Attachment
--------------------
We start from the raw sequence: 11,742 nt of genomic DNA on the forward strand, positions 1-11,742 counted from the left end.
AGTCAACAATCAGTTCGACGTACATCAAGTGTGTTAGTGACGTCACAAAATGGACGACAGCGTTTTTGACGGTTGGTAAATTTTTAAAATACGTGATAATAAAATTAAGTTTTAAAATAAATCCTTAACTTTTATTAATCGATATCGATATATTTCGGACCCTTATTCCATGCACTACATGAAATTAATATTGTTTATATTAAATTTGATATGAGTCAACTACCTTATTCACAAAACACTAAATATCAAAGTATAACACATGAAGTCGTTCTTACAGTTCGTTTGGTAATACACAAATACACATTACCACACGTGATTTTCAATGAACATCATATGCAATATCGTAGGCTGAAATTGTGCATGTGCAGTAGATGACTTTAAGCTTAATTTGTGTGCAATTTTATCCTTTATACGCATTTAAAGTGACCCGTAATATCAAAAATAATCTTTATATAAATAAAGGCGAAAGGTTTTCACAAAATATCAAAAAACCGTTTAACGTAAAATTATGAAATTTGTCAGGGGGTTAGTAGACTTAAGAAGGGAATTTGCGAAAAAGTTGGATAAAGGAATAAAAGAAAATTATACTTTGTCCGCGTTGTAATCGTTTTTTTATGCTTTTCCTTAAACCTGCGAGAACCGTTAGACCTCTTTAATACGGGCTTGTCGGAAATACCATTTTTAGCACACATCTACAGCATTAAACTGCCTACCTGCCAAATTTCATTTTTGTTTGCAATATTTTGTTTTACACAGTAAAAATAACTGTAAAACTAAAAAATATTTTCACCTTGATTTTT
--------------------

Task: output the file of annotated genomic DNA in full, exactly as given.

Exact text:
We start from the raw sequence: 11,742 nt of genomic DNA on the forward strand, positions 1-11,742 counted from the left end.
AGTCAACAATCAGTTCGACGTACATCAAGTGTGTTAGTGACGTCACAAAATGGACGACAGCGTTTTTGACGGTTGGTAAATTTTTAAAATACGTGATAATAAAATTAAGTTTTAAAATAAATCCTTAACTTTTATTAATCGATATCGATATATTTCGGACCCTTATTCCATGCACTACATGAAATTAATATTGTTTATATTAAATTTGATATGAGTCAACTACCTTATTCACAAAACACTAAATATCAAAGTATAACACATGAAGTCGTTCTTACAGTTCGTTTGGTAATACACAAATACACATTACCACACGTGATTTTCAATGAACATCATATGCAATATCGTAGGCTGAAATTGTGCATGTGCAGTAGATGACTTTAAGCTTAATTTGTGTGCAATTTTATCCTTTATACGCATTTAAAGTGACCCGTAATATCAAAAATAATCTTTATATAAATAAAGGCGAAAGGTTTTCACAAAATATCAAAAAACCGTTTAACGTAAAATTATGAAATTTGTCAGGGGGTTAGTAGACTTAAGAAGGGAATTTGCGAAAAAGTTGGATAAAGGAATAAAAGAAAATTATACTTTGTCCGCGTTGTAATCGTTTTTTTATGCTTTTCCTTAAACCTGCGAGAACCGTTAGACCTCTTTAATACGGGCTTGTCGGAAATACCATTTTTAGCACACATCTACAGCATTAAACTGCCTACCTGCCAAATTTCATTTTTGTTTGCAATATTTTGTTTTACACAGTAAAAATAACTGTAAAACTAAAAAATATTTTCACCTTGATTTTT